• Anhydrous Ammonia is found in fertilizer and some cleaners. Mixing it with other chemicals creates a toxic gas.
  • Ephedrine/Pseudoephedrine is found in some cold medicines and diet pills. It can harm the respiratory system, nervous system, and heart in large quantities.
  • Hydrochloic Acid is used to make plastic. It is so corrosive that it can remove rust from steel and is capable of eating away flesh.
  • Lithium is found in batteries. It burns the skin, is highly explosive, and reacts violently with water.
  • Red phosphorus is found on matchboxes, in road flares, and in other explosives. It is highly flammable.
  • Toluene is found in brake fluid. It is so corrosive it can dissolve rubber.
  • Sodium Hydroxide or lye is used to dissolve roadkill. It is corrosive and can also burn skin or cause blindness.
  • Sulfuric Acid is found in drain cleaner or toilet cleaner. It is corrosive and can also burn the skin.

As you can see, every ingredient involved in making meth is dangerous to humans on its own. This means that both making and using meth is incredibly dangerous, to be avoided at all costs.

Will meth affect my health?

Crystal meth can kill you even after just one use, crystal meth can be deadly.

Some of meth’s dangerous effects that can contribute to fatal outcomes may include:

  • Increased body temperature.
  • Increased blood pressure.
  • Increased heart rate.
  • Irregular heart beats.
  • Heart attack.
  • Haemorrhage or vasospasm in the brain.
  • Stroke.
  • Nervous system instability secondary to chronic catecholamine depletion.
  • Air pressure changes in the lung, leading to pneumothorax, lung collapse or other problems.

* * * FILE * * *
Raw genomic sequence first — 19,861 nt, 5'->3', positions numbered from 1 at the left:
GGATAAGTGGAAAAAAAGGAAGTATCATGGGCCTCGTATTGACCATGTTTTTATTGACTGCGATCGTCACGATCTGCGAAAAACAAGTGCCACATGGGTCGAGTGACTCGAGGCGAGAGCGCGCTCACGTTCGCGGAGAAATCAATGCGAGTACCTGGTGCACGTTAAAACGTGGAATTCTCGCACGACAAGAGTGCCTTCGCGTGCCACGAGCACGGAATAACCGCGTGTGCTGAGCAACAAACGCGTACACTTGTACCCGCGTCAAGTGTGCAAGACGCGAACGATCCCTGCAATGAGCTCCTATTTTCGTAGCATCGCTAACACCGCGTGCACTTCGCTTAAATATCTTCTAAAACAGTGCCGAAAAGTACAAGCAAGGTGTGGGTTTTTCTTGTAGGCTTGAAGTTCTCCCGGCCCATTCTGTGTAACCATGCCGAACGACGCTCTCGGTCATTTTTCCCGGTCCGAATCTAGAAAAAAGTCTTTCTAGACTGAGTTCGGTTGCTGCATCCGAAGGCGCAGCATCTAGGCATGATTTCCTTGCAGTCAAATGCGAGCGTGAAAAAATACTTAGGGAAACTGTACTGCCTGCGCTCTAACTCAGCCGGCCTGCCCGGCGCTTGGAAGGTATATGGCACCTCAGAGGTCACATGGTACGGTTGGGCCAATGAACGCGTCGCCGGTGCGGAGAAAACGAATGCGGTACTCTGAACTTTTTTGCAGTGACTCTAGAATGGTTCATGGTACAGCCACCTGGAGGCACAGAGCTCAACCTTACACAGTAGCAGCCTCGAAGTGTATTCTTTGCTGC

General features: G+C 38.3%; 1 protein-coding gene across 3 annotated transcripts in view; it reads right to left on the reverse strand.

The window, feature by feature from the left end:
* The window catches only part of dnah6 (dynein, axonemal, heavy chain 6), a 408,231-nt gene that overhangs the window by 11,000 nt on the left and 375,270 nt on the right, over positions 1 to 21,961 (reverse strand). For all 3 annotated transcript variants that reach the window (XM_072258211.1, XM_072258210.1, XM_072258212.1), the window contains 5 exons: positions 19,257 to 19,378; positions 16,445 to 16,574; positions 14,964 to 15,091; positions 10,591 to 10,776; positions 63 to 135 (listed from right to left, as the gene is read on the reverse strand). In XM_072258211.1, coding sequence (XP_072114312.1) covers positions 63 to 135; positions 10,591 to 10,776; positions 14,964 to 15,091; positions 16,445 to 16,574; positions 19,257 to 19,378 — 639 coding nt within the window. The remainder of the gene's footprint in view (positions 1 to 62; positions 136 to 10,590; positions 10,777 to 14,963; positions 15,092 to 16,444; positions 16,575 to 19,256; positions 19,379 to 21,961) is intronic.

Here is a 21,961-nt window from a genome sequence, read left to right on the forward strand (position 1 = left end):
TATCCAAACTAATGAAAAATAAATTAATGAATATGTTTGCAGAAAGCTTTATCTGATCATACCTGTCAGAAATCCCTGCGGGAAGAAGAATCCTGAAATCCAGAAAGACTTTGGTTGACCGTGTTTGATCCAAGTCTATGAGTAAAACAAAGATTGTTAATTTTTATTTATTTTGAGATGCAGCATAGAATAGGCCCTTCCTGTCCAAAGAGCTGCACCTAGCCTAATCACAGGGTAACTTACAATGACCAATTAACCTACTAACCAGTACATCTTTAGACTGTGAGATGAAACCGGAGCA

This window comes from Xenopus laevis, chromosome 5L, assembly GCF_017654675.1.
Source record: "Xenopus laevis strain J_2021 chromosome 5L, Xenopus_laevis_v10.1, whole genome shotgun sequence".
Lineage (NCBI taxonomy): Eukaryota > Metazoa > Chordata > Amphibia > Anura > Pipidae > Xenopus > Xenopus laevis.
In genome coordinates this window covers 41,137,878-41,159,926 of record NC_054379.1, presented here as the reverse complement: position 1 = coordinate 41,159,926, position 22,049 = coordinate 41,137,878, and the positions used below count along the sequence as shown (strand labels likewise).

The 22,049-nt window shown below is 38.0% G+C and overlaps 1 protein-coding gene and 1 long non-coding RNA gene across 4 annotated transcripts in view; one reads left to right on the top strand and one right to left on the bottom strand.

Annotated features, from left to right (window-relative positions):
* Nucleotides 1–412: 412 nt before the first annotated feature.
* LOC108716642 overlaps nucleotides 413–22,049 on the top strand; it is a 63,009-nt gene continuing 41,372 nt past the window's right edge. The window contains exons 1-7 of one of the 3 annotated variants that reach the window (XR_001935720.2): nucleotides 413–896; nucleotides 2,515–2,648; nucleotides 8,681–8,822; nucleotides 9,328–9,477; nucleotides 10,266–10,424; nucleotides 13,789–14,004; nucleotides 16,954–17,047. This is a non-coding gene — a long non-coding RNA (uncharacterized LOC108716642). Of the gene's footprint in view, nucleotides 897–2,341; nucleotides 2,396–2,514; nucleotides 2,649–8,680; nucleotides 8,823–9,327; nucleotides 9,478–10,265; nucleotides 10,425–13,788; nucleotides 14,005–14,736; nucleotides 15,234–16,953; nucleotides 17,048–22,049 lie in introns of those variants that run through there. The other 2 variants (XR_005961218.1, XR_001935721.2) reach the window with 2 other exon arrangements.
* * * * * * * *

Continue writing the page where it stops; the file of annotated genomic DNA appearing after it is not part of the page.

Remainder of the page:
Even if you’re healthy, you are still vulnerable to sudden death from methamphetamine use. Heart attacks or strokes may occur because of the massive spasms in the arterial walls caused by crystal meth use. You can also die from sudden extreme hyperthermia if your body temperature spikes uncontrollably.

Effects on the Body and Mind

  1. It may kill your sex drive.
  2. You increase your risk of getting sexually transmitted and blood borne diseases.
  3. You may get insomnia. Long-term use of crystal meth may ruin your ability to have healthy sleep habits.
  4. You may look terrible.
    • Skin: Crystal meth can make you hallucinate, to the point where you think bugs are crawling under your skin.
    • Teeth: Crystal meth is so corrosive that when you inhale it, the smoke damages everything it touches – from the inside of the mucosal linings of the mouth to the teeth. If you’re a crystal meth user, you’re very likely to have significant tooth decay and loss.
    • Weight loss: Although you may be intrigued about being able to lose weight easily with crystal meth, don’t try it. It is true that crystal meth speeds up your metabolism and reduces hunger so you may be able to lose weight quickly, but it’s only a temporary weight loss.
  5. Your mental health may decline. Chronic use of crystal meth can cause confusion, moodiness, anxiety and even psychotic symptoms such as delusions, paranoia and hallucination.
  6. You increase your risk of heart disease. This cardiac risk is not even necessarily linked to longer durations of meth use. Sudden cardiac death is a risk even for first-timers.